What’s in a Name?
Hazzan Marcia Lane

Like all three pilgrimage festivals, Passover has several names. It’s called Hag ha-Pesah, the ‘passing-over’ holiday, in Exodus 12:11 and in several other places in the Torah. That name refers to the fact that when the Angel of Death comes to kill the firstborn in the land of Egypt, he skips, passes over, the houses of the Israelites which are marked with blood on the doorposts. In acknowledgement of the connection of the holiday to the cycle of the agricultural year, it’s also called Hag ha-Aviv, the Springtime festival, alluded to in Deuteronomy 16:1.

It seems obvious that this holiday, during which we are prohibited from consuming or even possessing hametz, leavened foods, should also be called Hag ha-Matzot, the Feast of Unleavened Bread. That name occurs in Exodus 12:8 and in several other places. The rabbinic name for Passover is Z’man Heiruteinu, the time of our freedom, a phrase first found in the prayerbook of R. Amram bar Sheshnah (9th century Babylonia). If I were looking for a biblical passage that epitomizes this name, I think I would pick Shirat ha-Yam, the Song of the Sea, Exodus 15:1-21. It is the triumphal outpouring of a people celebrating liberation.

All of these are the names by which we humans describe this holiday. But there is another name that is specified in the Torah, in the narrative of the events of the night when God strikes down the firstborn of Egypt. The voice of the anonymous narrator describes the events of that night, and the leave-taking of the Israelites. He tells us that this night was exactly 430 years to the day that the Israelites had sojourned in Egypt.

Now, the sojourning of the people of Israel who dwelt in Egypt was four hundred and thirty years. And it came to pass at the end of the four hundred and thirty years, even on that very day, it came to pass that all the hosts of the Lord went out from the land of Egypt. (Ex. 16:40-41)

And then in the very next verse, we have the following description of the night that is Erev Pesah, the evening of the first seder.

It is a night of watchfulness (Leil Shimurim) for the Lord for bringing them out of the land of Egypt. This is a night of watching kept for the Lord by all the people of Israel throughout their generations. (Ex. 16:42)

That word, shimurim, can be translated as watchfulness, but also as anticipation, as preservation, as guarding. The implications are of a vigil. Perhaps it refers to the watchfulness with which we are told to eat the Pesah meal “… motneikhem hagurim, na’aleikhem b’ragleikhem, u’makelkhem b’yedkhem; va-akhaltem otoh b’hipazon ….” With your loins girded, your sandals on your feet, your staff in your hand; eat it in haste…. (Ex. 12:11) And yet, the syntax of the sentence clearly states, “it is a night of shimurim for the Lord.” So perhaps it is God’s name for this holiday! The medieval philosophers see these two passages, the one emphasizing the years of Israel’s sojourn in Egypt (or other lands) and the one indicating that the night of Pesach was a vigil for God, as being connected.

Rashi comments that 430 years refers to the promise of redemption that God made to Abraham (then Abram) at the time of the covenant between the pieces (Gen. 15:13). “Know for certain that your offspring will be strangers in a land not their own, and will serve them and will be afflicted by them for four hundred years. And the nation they serve, I will judge them and after that I will bring them out with great wealth.” (The additional 30 years is the time until the birth of Isaac.) That total of 430 years implies not just the time in Egypt, but all the years that the Israelites had dwelled in different lands, in countries not their own. It also implies that even the eventual land of Israel, then Canaan, was in a way a temporary sojourn. And from the moment that God makes the promise, from the moment of his first covenant with Abraham, God is in a watchful mode.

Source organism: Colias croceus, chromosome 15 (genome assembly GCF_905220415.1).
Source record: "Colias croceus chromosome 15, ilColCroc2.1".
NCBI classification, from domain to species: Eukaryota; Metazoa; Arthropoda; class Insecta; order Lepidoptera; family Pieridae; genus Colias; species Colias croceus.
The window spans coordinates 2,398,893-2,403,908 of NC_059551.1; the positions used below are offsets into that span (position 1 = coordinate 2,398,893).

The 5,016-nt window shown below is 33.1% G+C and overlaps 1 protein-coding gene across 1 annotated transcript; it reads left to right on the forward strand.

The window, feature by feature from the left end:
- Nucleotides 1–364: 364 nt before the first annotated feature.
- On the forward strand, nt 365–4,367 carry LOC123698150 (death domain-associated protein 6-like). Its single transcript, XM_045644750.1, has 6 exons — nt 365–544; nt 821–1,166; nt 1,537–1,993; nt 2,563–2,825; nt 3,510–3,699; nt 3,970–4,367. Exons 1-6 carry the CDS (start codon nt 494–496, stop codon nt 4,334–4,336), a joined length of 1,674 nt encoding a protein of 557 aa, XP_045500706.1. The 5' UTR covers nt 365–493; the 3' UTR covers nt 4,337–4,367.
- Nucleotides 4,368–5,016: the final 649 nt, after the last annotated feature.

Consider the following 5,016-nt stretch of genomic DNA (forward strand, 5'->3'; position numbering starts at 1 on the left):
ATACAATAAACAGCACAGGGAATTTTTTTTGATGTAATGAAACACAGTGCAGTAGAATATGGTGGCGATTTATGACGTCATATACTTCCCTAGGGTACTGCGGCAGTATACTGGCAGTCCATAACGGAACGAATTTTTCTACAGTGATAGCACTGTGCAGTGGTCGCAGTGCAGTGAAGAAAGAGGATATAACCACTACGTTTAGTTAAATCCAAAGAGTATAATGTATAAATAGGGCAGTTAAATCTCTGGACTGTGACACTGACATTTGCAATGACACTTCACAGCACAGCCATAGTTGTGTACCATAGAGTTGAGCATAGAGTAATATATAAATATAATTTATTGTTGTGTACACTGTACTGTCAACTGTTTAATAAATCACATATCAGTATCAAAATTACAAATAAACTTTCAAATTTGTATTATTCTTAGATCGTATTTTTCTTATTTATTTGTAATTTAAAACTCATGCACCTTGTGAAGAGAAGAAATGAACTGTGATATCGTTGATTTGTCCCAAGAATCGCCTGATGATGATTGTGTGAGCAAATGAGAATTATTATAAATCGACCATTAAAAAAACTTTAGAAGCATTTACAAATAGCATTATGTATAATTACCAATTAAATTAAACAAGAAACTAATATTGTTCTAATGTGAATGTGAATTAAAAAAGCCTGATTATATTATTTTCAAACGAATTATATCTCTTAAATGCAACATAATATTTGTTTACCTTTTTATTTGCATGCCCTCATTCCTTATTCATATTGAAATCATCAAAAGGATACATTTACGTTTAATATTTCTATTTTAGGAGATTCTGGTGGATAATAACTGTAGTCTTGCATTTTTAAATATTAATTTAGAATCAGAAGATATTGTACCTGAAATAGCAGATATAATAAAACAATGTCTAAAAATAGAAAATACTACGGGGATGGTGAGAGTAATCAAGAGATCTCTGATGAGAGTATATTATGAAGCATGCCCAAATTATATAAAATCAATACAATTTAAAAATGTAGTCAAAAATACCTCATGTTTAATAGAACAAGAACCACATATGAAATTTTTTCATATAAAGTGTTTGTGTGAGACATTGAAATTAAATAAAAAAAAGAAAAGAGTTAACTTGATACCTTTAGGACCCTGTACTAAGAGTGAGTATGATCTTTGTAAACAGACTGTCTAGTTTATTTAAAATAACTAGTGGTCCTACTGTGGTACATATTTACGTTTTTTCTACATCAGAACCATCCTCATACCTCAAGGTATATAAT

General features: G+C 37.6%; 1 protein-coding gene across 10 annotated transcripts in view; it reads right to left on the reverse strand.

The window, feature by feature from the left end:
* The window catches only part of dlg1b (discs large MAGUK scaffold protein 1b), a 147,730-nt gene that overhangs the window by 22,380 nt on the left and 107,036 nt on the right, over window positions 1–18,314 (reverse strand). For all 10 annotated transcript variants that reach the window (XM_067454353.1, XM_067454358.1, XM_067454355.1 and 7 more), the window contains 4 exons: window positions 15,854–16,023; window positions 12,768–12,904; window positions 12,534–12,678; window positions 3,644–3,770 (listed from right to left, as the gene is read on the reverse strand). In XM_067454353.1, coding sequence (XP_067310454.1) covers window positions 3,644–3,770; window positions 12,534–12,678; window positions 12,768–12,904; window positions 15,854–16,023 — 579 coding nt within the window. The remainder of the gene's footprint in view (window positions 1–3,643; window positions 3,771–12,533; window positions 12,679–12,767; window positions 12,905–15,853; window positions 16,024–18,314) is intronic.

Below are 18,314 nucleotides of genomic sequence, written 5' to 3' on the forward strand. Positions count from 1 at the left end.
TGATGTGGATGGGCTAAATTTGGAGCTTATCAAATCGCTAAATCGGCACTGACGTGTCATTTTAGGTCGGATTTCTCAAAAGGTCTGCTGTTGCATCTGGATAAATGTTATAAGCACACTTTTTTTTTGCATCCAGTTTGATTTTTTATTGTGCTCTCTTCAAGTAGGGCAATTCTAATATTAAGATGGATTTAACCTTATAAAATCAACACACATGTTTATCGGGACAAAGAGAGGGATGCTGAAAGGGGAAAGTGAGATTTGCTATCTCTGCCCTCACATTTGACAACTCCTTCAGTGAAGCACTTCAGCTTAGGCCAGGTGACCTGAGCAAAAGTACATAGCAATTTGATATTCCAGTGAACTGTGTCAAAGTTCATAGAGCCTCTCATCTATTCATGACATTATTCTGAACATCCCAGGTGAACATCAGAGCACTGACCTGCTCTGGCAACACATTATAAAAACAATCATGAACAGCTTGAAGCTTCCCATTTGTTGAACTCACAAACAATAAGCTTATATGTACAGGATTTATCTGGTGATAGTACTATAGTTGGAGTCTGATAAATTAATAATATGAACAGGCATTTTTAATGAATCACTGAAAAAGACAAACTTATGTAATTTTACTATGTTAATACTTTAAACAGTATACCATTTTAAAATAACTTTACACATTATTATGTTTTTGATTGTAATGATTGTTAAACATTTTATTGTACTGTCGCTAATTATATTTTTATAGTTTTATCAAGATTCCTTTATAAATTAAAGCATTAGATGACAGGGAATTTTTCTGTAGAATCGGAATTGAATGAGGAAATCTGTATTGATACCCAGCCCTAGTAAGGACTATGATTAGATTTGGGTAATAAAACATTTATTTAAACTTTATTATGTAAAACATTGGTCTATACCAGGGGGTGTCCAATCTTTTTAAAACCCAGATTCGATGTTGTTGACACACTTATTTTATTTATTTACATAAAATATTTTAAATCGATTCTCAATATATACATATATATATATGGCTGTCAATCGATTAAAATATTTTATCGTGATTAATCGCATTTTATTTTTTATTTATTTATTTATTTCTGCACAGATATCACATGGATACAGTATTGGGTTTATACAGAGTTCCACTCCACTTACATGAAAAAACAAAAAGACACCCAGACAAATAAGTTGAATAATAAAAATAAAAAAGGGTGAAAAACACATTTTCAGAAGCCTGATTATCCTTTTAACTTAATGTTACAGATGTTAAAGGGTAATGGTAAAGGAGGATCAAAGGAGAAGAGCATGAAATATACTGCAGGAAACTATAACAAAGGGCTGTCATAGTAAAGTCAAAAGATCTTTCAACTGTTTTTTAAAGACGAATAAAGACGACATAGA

Concerning the designation of Leil Shimurim, the Night of Watchfulness, Rashi writes, “(this was the night) for which the Holy One, blessed be He, was waiting and anticipating; to fulfill His promise to take them out of the Land of Egypt.” The Mekhilta comments, “… from that time onward Israel is guarded (m’shumar) from harmful spirits, as it is said, ‘He will not permit the destroyer to come….” That is, God’s guardianship of Israel takes two forms; on the one hand, God has been anticipating this night ever since the night of the covenant with Abraham. And on the other, God is Shomer Yisrael, the One who guards the people Israel from harm on this night of nights.

In the Zohar, in the commentary on Parashat Emor, the phrase Leil Shimurim is given an additional, mystical layer of meaning. It represents the moment when the male and female aspects of the divine unite. Because on the fourteenth night of the month the moon (which symbolizes the Shekhinah, the feminine) is completely full – “imbued by the radiance of the sun (masculine) … the holy powers of the King are aroused. Then it is written: it is a night of watch for YHVH (Exodus 12:42), for holy coupling occurs, and it is total watchfulness.” (Zohar, trans. by Daniel Matt. Vol. 8, 3:95 and note #176.)

As if that didn’t give us enough to fire the imagination, this year the night of April 14th, which corresponds to the 14th of Nissan, will bring us a total eclipse of a full moon, a phenomena called a Blood Moon. Just as on that night so many centuries ago, when the cries of pain and loss rang out from every Egyptian household, when blood became both a symbol of death and of freedom, this night is Leil Shimurim, a night of anticipation and promise. May your sedarim be meaningful and joyous, and your week of Passover be a week of freedom from all hametz.


Hazzan Marcia Lane has served congregations in New York, New Jersey and Tennessee. She currently lives in Nashville.